A year into my political science major at GW, I started wondering if this was for me. I found the courses interesting but impractical – heavy in theory, light in real-world usefulness. Most of the class discussion eventually went off the rails with the news of the day, with the topic shifting from Democratic backsliding to the Democratic primary. For Andrew, in first grade, it felt like a basic or unoriginal curriculum.
Now, as graduation approaches and in hindsight, I want to say a few words in defense of the major whose usefulness I once questioned.
GW students seem to use the political science major less as an avenue for the intellectual pursuit of the theory and social sciences behind politics, and more as a vehicle for the experiences they have outside of the classroom – and that’s fine. It allows students interested in politics to supplement their studies with real-world experience without having to spend every second juggling coursework in a way that most other majors don’t allow.
Now, that’s not to say that everyone majoring in political science is there just to check the box to study something, skim through the courses, and actually focus on what they’re doing outside of their coursework. But there are many who do. My goal is not to say it’s bad, but it’s actually a good thing.
Of course, the main point of college is to immerse yourself in a chosen course of study. The trope that wiggles your fingers and focuses on your studies is the one most college students are familiar with, but also overlooks the fact that there’s so much more to college than what you learn in the classroom. In fact, if all you do at GW is move between your room, your classes, and the library, you’re missing out.
Going to college, and in particular attending GW, opens up a whole world of new opportunities that are available only to students – securing Hillternships, internships for NGOs, working for advocacy groups, volunteering and many more. experiences unique to DC A lighter course load allows students the flexibility to fill the rest of their schedule with extracurricular activities on campus or with off-campus work – time that students would otherwise have spent in the library looking at textbooks.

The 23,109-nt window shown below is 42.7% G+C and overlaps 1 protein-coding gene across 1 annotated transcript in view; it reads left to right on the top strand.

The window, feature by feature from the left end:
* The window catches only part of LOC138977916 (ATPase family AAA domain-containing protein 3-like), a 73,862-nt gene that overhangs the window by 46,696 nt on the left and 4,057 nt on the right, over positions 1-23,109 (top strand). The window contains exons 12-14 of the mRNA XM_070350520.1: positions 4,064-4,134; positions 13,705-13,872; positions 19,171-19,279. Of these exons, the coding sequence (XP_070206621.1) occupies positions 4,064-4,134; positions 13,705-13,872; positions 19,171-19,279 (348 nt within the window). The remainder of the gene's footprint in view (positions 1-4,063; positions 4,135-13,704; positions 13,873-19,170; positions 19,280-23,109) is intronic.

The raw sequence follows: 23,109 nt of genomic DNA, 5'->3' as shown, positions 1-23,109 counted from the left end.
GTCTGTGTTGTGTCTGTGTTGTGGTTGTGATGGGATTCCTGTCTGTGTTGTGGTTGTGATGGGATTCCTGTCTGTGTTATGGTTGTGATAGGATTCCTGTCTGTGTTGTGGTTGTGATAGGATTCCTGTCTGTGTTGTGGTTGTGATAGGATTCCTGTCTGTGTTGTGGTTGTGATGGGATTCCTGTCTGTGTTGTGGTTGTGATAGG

GW clearly knows this too – in the fall of 2020, the Columbian College of Arts and Sciences reduced the number of major-specific credits for a bachelor’s degree in political science from 57 to 33 – almost halving the number of courses that students had to follow. Requiring only 11 non-general education courses for a major is incredibly low – for context, a political communications major requires 19 courses and an economics major requires 14 courses. In fact, it’s nearly impossible to get a degree in political science without adding another major or receiving internship credit – GW requires 120 credits in total to graduate.
The fact that it is not even possible to study political science on its own confirms that the program is only part of a complete first step towards politics and politics. Clearly, the University is doing something right, as are the thousands of students who have availed themselves of the unspoken pact to take a less rigorous course load in exchange for real-world experience in their destination field.
There was a degree to which I expected college to be a serious, bookish endeavor – without bifurcating my time between breaking books and hopping on the subway to go to a political rally with an advocacy organization. students. All of this is why I was somewhat surprised by the political science program and the political science students when I came to GW. Once I realized that was the whole point, the true value of majoring in political science became clear to me – and so I will graduate with more knowledge under my belt.
Andrew Sugrue, a senior graduate in political communication and political science, is the opinion editor.